Even better is Cosmo Lee’s Pitchfork review of Agorapocalypse. This dude also writes for Decibel and runs the excellent Invisible Oranges blog, so he knows his metal. That said, I disagree with his review here, but it’s still a great piece of writing.
As plastic percussion flailed away below thrash and death metal riffs, the various vocalists of Agoraphobic Nosebleed extolled drugs, guns, and fucking. It was the sound of civilization’s decline, sold at Toys “R” Us with hazardous metal parts… This aesthetic culminated in 2003’s Altered States of America, which crammed 100 songs into 20 minutes. It was not an album so much as a temper tantrum.
He concludes that “Agorapocalypse is disappointingly listenable,” a sentiment I understand. I just think he’s off base.
Last week I went up to Baltimore to photograph the Music as a Weapon IV tour. This is a tour headlined by hard-rock/metal band Disturbed, whom I don’t particularly have much interest in, but the three opening bands had varying levels of appeal for me - Killswitch Engage, Lacuna Coil and Chimaira. Of these I’m most familiar with Lacuna Coil; I like Comalies, am largely indifferent to Karmacode, and haven’t but would like to hear their earlier material. Mostly I think Cristina Scabbia has a very strong voice.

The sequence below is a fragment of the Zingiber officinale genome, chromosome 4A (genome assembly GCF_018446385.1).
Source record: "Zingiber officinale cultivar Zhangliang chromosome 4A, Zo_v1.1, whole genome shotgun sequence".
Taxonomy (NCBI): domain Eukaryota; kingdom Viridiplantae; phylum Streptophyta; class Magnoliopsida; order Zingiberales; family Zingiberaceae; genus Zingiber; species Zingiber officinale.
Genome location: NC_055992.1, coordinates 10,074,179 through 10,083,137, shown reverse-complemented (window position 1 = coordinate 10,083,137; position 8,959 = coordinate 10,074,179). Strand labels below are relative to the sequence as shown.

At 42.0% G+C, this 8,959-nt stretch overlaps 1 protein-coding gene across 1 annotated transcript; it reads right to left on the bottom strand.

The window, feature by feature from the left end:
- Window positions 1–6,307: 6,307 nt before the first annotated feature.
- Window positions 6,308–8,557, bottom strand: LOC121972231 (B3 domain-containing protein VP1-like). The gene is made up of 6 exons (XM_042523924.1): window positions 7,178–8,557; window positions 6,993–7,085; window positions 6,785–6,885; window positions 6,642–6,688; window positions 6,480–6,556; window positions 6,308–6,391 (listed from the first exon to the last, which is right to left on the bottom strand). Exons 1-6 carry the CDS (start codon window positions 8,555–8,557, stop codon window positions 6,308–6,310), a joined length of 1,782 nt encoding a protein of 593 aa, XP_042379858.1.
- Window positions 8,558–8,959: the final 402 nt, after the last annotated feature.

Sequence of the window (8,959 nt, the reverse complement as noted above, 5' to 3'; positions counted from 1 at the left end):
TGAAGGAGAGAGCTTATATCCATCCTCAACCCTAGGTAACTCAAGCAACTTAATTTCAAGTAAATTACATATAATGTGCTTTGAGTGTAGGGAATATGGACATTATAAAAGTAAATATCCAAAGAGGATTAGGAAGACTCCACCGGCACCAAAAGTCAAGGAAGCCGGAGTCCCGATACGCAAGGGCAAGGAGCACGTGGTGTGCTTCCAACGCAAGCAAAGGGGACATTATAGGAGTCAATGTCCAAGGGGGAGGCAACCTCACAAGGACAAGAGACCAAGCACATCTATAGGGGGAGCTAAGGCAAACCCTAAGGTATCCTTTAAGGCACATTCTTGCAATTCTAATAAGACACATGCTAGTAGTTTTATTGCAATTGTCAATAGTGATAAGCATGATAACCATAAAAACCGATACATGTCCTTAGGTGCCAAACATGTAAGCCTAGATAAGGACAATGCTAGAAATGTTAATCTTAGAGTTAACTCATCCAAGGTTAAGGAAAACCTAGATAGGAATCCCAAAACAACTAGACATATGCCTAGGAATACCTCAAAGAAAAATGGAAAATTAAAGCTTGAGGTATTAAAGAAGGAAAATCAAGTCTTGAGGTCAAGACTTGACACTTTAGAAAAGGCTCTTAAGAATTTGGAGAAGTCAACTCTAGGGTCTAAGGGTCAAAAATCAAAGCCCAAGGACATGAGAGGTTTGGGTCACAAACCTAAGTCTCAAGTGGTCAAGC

I got the opportunity to interview Scabbia before the show (thanks Shum @ Riot Rock Management). The results are here at Black Plastic Bag. I haven’t done any interviews for quite some time (you can see some really old ones here), but Scabbia was pretty much the easiest subject ever: friendly, talkative, and generous with her time. I was originally told that I would have ten minutes with her after some other publicity event and before a 6pm meet and greet. I guess the meet and greet didn’t happen, because when I told her I wasn’t sure how much time we had left, she shrugged and said, “it doesn’t matter.” I ended up running out of things to ask after half an hour. In fact, the full interview transcript is kind of choppy because I planned my questions around having 10 minutes, and when I ended up having 20 more than I expected, I had to jump around asking different things as they came to mind. Oh well.
Anyway, there’s nothing there for anyone not interested in Lacuna Coil, but I’ve written about plenty of female-fronted metal on this site so some of you will probably get something out of it. Enjoy.